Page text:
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Lethbridge Herald Newspaper Archives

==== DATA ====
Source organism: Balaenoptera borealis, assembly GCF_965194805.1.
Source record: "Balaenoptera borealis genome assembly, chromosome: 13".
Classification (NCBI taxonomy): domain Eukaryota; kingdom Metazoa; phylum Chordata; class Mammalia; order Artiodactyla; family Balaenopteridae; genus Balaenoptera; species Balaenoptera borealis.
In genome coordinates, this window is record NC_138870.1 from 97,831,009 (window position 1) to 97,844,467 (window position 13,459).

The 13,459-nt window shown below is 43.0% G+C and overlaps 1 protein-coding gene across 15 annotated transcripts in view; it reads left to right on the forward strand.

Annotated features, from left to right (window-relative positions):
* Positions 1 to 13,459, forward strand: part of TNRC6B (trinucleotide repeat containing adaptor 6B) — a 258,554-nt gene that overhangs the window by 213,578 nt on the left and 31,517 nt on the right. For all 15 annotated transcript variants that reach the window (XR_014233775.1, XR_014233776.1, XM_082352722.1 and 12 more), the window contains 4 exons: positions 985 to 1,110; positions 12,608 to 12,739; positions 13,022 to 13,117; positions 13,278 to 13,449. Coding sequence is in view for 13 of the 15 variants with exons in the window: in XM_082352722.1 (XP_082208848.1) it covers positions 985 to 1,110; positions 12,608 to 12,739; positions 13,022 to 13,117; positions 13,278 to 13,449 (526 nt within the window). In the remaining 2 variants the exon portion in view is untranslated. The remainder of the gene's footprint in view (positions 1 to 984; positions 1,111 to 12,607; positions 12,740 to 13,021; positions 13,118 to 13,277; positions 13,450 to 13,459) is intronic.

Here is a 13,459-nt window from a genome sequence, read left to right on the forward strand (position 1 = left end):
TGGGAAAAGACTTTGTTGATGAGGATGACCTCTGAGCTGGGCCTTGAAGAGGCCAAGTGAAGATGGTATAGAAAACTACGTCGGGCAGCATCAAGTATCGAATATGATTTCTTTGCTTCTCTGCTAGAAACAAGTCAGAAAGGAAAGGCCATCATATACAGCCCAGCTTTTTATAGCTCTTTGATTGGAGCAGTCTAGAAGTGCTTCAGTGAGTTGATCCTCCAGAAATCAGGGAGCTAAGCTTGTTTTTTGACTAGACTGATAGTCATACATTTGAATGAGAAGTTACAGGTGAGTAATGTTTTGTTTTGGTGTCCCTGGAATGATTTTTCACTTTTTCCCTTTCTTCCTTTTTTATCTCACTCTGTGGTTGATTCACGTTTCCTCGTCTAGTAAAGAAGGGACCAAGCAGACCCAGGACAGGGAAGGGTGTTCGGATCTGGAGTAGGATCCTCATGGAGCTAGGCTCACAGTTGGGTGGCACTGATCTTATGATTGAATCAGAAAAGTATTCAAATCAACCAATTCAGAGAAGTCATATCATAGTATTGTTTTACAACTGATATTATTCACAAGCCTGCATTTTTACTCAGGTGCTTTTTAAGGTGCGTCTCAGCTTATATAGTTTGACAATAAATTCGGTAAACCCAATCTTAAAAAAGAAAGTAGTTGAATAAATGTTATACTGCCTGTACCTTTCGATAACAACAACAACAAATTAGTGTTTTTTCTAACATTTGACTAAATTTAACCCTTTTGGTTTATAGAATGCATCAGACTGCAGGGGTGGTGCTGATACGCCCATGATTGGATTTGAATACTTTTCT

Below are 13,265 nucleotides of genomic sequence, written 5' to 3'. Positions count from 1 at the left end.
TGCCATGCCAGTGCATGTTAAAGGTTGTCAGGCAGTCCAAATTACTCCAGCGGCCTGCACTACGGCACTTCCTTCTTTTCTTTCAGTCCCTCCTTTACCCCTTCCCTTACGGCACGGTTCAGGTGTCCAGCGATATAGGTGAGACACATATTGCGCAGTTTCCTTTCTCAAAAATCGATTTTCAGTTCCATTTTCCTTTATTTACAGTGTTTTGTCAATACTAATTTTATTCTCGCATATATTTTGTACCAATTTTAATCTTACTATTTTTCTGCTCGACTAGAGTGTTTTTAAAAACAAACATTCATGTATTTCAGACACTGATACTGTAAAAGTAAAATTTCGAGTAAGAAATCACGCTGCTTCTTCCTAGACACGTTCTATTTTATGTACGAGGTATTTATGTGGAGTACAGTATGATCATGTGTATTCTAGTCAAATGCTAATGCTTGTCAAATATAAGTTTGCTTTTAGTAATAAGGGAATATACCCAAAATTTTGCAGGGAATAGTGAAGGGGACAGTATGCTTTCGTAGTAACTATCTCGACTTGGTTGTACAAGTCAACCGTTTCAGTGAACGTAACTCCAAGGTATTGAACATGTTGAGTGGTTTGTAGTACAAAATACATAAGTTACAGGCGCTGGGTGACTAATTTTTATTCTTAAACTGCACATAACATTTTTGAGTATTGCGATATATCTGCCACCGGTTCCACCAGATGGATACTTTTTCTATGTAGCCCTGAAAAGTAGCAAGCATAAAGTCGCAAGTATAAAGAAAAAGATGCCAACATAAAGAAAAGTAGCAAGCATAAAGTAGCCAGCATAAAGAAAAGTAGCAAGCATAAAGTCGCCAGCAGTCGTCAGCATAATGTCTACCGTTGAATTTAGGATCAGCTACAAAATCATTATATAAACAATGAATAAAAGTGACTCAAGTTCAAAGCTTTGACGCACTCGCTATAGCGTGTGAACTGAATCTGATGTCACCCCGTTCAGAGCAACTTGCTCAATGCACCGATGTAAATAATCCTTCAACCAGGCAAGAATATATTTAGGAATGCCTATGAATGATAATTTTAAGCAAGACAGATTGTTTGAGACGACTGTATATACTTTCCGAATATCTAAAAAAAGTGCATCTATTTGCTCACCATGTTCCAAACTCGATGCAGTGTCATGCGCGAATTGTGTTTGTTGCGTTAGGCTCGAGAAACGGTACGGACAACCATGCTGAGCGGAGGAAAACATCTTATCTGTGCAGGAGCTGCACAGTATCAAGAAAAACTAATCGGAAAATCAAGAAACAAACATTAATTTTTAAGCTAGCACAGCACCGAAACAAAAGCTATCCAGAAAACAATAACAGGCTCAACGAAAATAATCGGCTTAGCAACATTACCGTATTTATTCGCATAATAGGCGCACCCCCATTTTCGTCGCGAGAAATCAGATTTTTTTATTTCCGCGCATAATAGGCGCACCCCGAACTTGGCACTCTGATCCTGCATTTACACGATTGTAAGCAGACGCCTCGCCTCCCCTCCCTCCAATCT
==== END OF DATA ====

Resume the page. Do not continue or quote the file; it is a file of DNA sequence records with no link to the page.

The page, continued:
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Lethbridge Herald, The (Newspaper) - May 30, 1973, Lethbridge, Alberta JHE IETHBRIDCE HERALD Wednesday, Moy 30, 1973 ran brightens hay hopes DEL BONITA (HNS) A to-1 tal of 1.43 inches of rain fell! here recently. It will be very good for the hay and pastures. The crop land seemed to have plenty of moisture, but the hay and pasture was dry. This will keep things going for a while now. This has been a good spring for calving although the pas- tures have not been as good as most years because of the lack Of rain. Spring seeding will resume as soon as the ground dries up so the land can be worked. It looks like another good year for wild oats. Mobile homes answer to housing problems for citizens who drift away from city Take Off Tat With Home Recipe Plan It's simple how one may lose pounds of unsightly fat right in your own home. Use this home recipe dietary plan. It's easy, no trouble at all and costs little. Just go to your drug store and ask for Naran Reducing Plan. Pour liquid into a pint bottle and add enough grapefruit juice to fill the bottle. Take two tablespoonsful twice a day as needed and follow the Naran Reducing Plan. If your first purchase does not show you a simple easy way to lose bulky fat and help regain slender more graceful curves: if reducible pounds and inches of excess fat don't disappear from neck, chin, arms, hips, abdomen, calves and ankles just return the empty car- ton for your money back. Follow this easy way endorsed by many who have tried this plan to help bring back alluring curves and graceful slenderness. Note how quickly bloat disappears, how much better you feel. More alive, youthful appearing and activa. Museum, archives workers teach interview techniques COLEMAN (CNP Bureau) Ian Patterson and Miss Audrey Hannah, both of the provincial museum and archives, con- ducted a workshop on the col- lection of information and in- terview techniques here re- cently. It was attended by more than 20 members of the Crows- nest Pass I Society. Citizens Historical Valuable information regard- ing sources of historical data was dispensed. The necessity of having proper storage areas was stressed. Methods of set- ting up a proper filing and re- trieval system and interview- ing formed the subjects of the classes. A general meeting of the so- ciety will be held in the high school at p.m. Sunday, June 3. By RUTH ZAUGG Herald News Service STIRLING Have you eyur seen a village inside a village? Mobile homes are clus- tering everywhere. In some communities, mobile home owners rent their lots for about a month. The homes are financed through a bank at about 12 per cent interest or through lenders to about 13.5 per cent interest. It's virtually the same as buying a bungalow. Stirling's mobile home site has developed with the past three years from one, then two, then suddenly to 10 mo- bile homes. These homes are cozy, comfortable and, using mod- ern-day terms, cool! They are equipped with ev- ery city convenience with the benefits of small town living. For instance, Rex Seely, a plumber, and his family live in one here. He has be- come program Chairman of PTA., village winter recrea- tion chairman, and a mem- ber of the committee for The Honored Guests' Party, an annual social for senior citi- zens. He feels living in Stirling's A JJoolco I ;s You Large Selection of Fashion's Foremost Colors Sportswear 65% polyester, 35% cotton, 45" and -fully washable. 8e in fashion this summer in one of our novelty sportswear weaves in seersucker, herring- bone, geometries or rib piques. Top value. YD. r ici i 11 ly- ,99 c ry 111 i IULJ> 1.96 45" Fabric Fancies Choose from 100% cotton and 65% and 35% cotton blends. Machine washable. A perfect weight for tops and bottoms in seersucksrs, stripes, piques, waffle and check weaves. YD. Two Styles of Fabric Both at One Low Price Choose from 100% cotton, 45" wide fully washable. White cotton eyelet or White'Dacron Cotton semi sheers made of 65% Dacron, 35% Cotton which is machine washable end drip dry. Your Choice, YD. 1 Values on Fabrics AWQ0LCO USE YOUR EOT "CHARGE IT" V_UM iun sen 11 2.96 Yarn Dyed Polyester Double Knit 60" Wide Outstanding value on a first quality double knit in the newest most up-to-date styling for now. Choose from monotones of plaid, ging- now. Choose from gingham check, polka dot. For pants, dresses, suits, shirts in all kinds of colors teamed with summer white. YARD u ash- 45" 15% Polyester, ton, ui ideal easy ablC- fabric shirts etc assorted dresses, etc. floral Pa' A5" Cotf on Wlde- 1.96 YARD Open daily 9 a.m. to 6 p.m. Thursday and Friday 9 a.m. to 9 p.m. We reserve the right limit quantities COLLEGE SHOPPING MALL 2025 Mayor Magrath Oriva DEPARTMENT STORES A DIVISION OF THE AW. WOOLWOMTM CO. UNHTIDJ IF YOU TAKE AWAY OUR LOW PRICES YOU'VE GOT A REGULAR DEPARTMENT STORE mobile subdivision Is great. He also likes the quietness and friendliness here. He feels this is an ideal way for young marrieds to start. Mrs. Seely says, "It Is more convenient to keep and clean this type of home." The Seelys especially like the set-up in this village be- cause you purchase the prop- erty and fix up your home or yard the way you want. In rental- mobile sites, you are confined to placing your home where stipulated, can have a porch of only a cer- tain size and are restricted in the use of the yard. LIKE EVERYTHING Mrs. Shirley Peleskey and Mrs. Vivian LeClaire feel living in their mobile homes at Stirling couldn't be better. They both said there wasn't anything they didn't like about their homes. One home-owner's job is such that if they have to move to another district, they can take their home and sell the lot. The relationship between home-owners in this subdivi- sion is unique as they feel they all have much in com- mon. About the only disadvan- tage is no basement. It would be storage area and would keep the compact homes from settling and re-settling from frozen ground. The storage situation is solved by building on an addi- tion, relatively inexpensive COSTING LESS Mobile homes are becoming bigger in size but are costing less. to buys one up to 840 square feet, including all the furnishings. Taxes on a mobile home, due to a new government ruling, are made on the same basis as a regular home. The lots here, including water and sewer lines and electricity to the home, are The village councilmen back in 1969 got the idea of a mobile-home subdivision. As no subdivision of lots can be made without the ap- proval of the Oldman River Regional Planning Commis- sion, the commission was asked to do this. Three and three-quarters acres with 18 lots centrally located were made into a site. In 1970 two sisters, Mary- Lou and Emily Brooks, moved their mobile home here from Lethbridge. Rex Seely was the next to follow in August, 1971. Mr. Seely came to Stirling as his parents Jive here. This was his childhood home. Wendall Ogden's parents and grandparents lived in the village many years ago and he knew of the community and its values. He also sells mobile homes. Through his influence more families pur- chased these small packages of home beauty and moved here the latter part of 1972. IT WILL GROW The village council has plans for enlarging this sub- division. Eight more lots will be available this summer and more some time later. At Coalhurst Mrs. Steve (Betty) Darago says she fav- ors a mobile home because the expense of getting a city lot is too high for young mar- ried couples to meet. She and her husband plan to move their home to Tilley when she finishes her year at the Uni- versity of Lethbridge. They pay a month site rental at Coalhurst. "It's she says. "You have all your fur- niture in one package right away, you have all your car- peting, drapes, the whole bit, it's all there. To have every- thing right there right away, it's nice." Mobile homes Mobile home parks are everywhere. If necessity is the mother of invention, then mobile homes are the children of a vital necessity housing. Almost every mcjor southern Alberta community has a subdivi- sion set aside for mobile homes. Prospective mobile home owners wish there were more subdivisions available. Thousands of people are turning to this new housing form, creat- ing phenominal community growth patterns throughout the south. Above, a mobile home subdivision at Stir- ling. Above photo, three- year-old Terry Adarnson cools off in mobile home yard. Above left, Mrs. Floyd (Ladine) Adamson of Stirling loves mobile home living. Campbell elected by Kinsmen COALDALE (HNS) Curt Campbell was recently elected president of the Coaldale Kins- men Club. Richard Colley is past-pres- ident. Others elected were: Ed Richards vice president; Dave Armstrong, treasurer; Wayne Morstad, secretary; and Alan Matson, new bulletin editor. Directors are Arnie Bodie, Doug Ober and Roger Hamdley. The new executive will be of- ficially installed June 8 by Dis- trict Deputy Governor Ed Owen of Coaldato. Cranbrook votes June 9 CRANBROOK City council resolution has set Saturday, June 9, for the city owner-electors to vote on approval of a million ex- penditure on urgently needed city water supply and distribu- tion improvements. Ganadas best selling Vodka popular ;